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by Rob Spiegel

The drive to get away from an "idiot boss" is what leads many people to start their own business. However, a few years down the road that entrepreneur may be surprised to find him or herself sitting on the other side of that manager's desk.

There are a hundred reasons to launch a business. One of the most common is the urge to run your own show. This may not be the best reason, as it doesn’t require a sound business plan, and this powerful desire doesn’t land just on those with the necessary business experience.

Yet it’s a mighty motivator. The drive to do it yourself can be strong enough to override shortcomings. Those shortcomings, however, usually come back to haunt the entrepreneur. The driver that’s often behind the entrepreneurial impulse is the determination to get the heck away from an idiot boss. For many new entrepreneurs, any boss is an idiot. The disgust the entrepreneur feels for management has little to do with the actual manager. It’s typically a deep-seated distrust of authority.

The drive to run-your-own-show can fuel an entrepreneur’s early struggle to gain the necessary knowledge and experience to run a new company. During those early months and years of an enterprise, the entrepreneur’s desire actually stabilizes the fledgling company like a gyroscope. In the start-up days, the new business owner usually employs the help of small service companies and freelancers rather than building a staff of employees. These associative relationships come easy to the entrepreneur because these people are business owners themselves and thus require no management.



But if the entrepreneur is successful, sooner or later the business will grow to the point that it needs a staff. That means managing employees. To make the transformation from a go-go start-up to a stable company that can deliver products and services in a predictable manner, the entrepreneur will have to leave the freelancers behind and create a permanent staff that can gain, hold and develop corporate knowledge.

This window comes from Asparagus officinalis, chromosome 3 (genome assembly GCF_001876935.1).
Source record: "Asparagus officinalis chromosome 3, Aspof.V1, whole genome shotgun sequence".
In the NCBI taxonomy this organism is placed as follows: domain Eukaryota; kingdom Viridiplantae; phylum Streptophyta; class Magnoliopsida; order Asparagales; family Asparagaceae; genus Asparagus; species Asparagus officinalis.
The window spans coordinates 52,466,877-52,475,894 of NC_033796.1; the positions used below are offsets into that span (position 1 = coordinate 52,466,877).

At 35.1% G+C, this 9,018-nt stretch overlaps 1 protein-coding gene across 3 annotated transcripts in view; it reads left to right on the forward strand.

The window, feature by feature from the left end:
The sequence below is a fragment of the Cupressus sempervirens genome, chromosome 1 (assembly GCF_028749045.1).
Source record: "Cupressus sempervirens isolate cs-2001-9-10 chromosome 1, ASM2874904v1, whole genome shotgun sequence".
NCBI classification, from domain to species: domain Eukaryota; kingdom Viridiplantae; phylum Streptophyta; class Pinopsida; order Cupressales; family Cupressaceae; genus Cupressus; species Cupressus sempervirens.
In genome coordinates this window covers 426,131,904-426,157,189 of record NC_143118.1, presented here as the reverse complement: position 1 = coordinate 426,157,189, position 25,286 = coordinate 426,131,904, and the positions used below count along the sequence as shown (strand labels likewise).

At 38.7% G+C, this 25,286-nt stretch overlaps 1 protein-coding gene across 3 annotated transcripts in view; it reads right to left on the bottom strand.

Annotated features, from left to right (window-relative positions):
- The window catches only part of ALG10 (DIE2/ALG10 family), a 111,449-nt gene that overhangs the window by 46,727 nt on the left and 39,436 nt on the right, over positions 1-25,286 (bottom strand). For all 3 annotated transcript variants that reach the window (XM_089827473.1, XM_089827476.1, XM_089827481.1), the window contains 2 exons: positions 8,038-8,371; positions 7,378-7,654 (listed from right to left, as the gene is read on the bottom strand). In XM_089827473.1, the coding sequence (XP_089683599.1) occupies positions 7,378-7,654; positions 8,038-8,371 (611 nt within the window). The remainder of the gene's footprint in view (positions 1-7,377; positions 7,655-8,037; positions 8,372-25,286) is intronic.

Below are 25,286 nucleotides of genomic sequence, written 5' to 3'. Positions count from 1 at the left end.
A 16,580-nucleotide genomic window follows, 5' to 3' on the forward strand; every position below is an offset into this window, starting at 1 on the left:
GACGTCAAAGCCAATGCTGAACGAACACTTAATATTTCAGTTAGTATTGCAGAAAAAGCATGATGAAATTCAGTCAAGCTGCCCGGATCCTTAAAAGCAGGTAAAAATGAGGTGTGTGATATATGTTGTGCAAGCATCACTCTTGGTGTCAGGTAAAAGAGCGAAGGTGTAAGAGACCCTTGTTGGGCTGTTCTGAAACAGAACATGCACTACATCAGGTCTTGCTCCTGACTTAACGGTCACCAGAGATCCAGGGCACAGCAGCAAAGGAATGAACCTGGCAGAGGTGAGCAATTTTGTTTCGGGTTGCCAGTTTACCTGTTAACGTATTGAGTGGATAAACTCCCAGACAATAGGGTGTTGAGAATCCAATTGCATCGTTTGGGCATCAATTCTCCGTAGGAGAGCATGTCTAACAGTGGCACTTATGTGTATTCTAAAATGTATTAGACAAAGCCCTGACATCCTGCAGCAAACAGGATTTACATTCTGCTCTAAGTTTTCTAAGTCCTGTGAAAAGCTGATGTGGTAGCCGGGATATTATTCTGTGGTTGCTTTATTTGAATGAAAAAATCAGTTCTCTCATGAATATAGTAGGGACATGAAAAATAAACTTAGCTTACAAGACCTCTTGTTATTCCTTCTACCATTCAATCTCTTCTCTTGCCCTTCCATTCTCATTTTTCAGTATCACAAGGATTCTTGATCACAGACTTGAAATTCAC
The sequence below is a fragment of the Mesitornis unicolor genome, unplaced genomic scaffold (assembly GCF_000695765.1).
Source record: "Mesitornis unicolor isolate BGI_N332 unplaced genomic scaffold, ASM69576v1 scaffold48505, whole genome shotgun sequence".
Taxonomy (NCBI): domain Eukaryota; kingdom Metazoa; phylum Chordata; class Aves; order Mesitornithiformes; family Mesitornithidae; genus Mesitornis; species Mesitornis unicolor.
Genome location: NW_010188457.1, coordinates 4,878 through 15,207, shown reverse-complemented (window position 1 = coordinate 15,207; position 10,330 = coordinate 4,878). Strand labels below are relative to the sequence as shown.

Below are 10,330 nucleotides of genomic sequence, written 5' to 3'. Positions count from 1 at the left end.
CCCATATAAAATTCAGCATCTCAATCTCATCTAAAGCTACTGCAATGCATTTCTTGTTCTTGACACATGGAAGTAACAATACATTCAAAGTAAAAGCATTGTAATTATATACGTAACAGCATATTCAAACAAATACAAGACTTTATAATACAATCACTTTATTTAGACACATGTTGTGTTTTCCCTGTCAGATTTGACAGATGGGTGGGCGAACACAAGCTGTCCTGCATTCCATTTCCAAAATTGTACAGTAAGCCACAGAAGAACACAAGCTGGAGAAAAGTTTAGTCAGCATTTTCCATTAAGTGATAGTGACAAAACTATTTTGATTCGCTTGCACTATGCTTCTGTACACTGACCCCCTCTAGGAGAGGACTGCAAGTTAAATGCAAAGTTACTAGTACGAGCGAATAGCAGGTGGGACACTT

If the entrepreneur resists moving to this stage, the company will never quite stabilize and the owner will always be stretched thin. Certainly some business owners decline the invitation to growth that success offer up, but when you decline that invitation, you commit yourself to remaining a one-person show and growth opportunities begin to vanish. This is fine if you’re a consultant or real estate agent, but those are professions, not businesses.

So the entrepreneur who quit a job to launch a business now becomes a staff manager. Remember, this is the character who didn’t like getting bossed around. Freedom was more important. Now that the entrepreneur is faced with building a staff, an ugly little secret pops up. Both sides of the manager’s desk are exactly the same. The entrepreneur gets to discover that managing people is not different in character than being managed.

And to make the transition even more painful, the business owner also discovers that growth strangles independence. The free-spirited entrepreneur now has to answer to employees, bank officers, investors and family members who are all beginning to take an interest in the enterprise. If you don’t include these constituencies, you don’t get to grow. If you do include them, you have to serve them. And the collective pressures that come from these stakeholders, as they’re now called, makes that idiot boss seem downright pleasant by comparison.

A good portion of entrepreneurs simply don’t make this bloody transition. Some who do make the transition spend the balance of their business management years longing for those early free-wheeling days. For the entrepreneurs who are not able or willing to transform their very essence to become a manager, there are few choices. They can become serial entrepreneurs, those adventuresome souls who start companies then sell them off when it’s time to solidify the start-up’s competitive edge into a commodity. Others retreat back to the freelancing style of a one-person shop

This turning point is a predictable as it is disturbing. Every successful entrepreneur faces it. And those who launched their companies in retaliation against the authority of an idiot boss have the most trouble making the transition because the awful truth is that the entrepreneur who was fueled by the distrust of authority, now has to embody that very same authority and gain the trust of others.

Rob Spiegel is the author of Net Strategy (Dearborn) and The Shoestring Entrepreneur’s Guide to Internet Start-ups (St. Martin's Press). You can reach Rob at robspiegel@comcast.net

 
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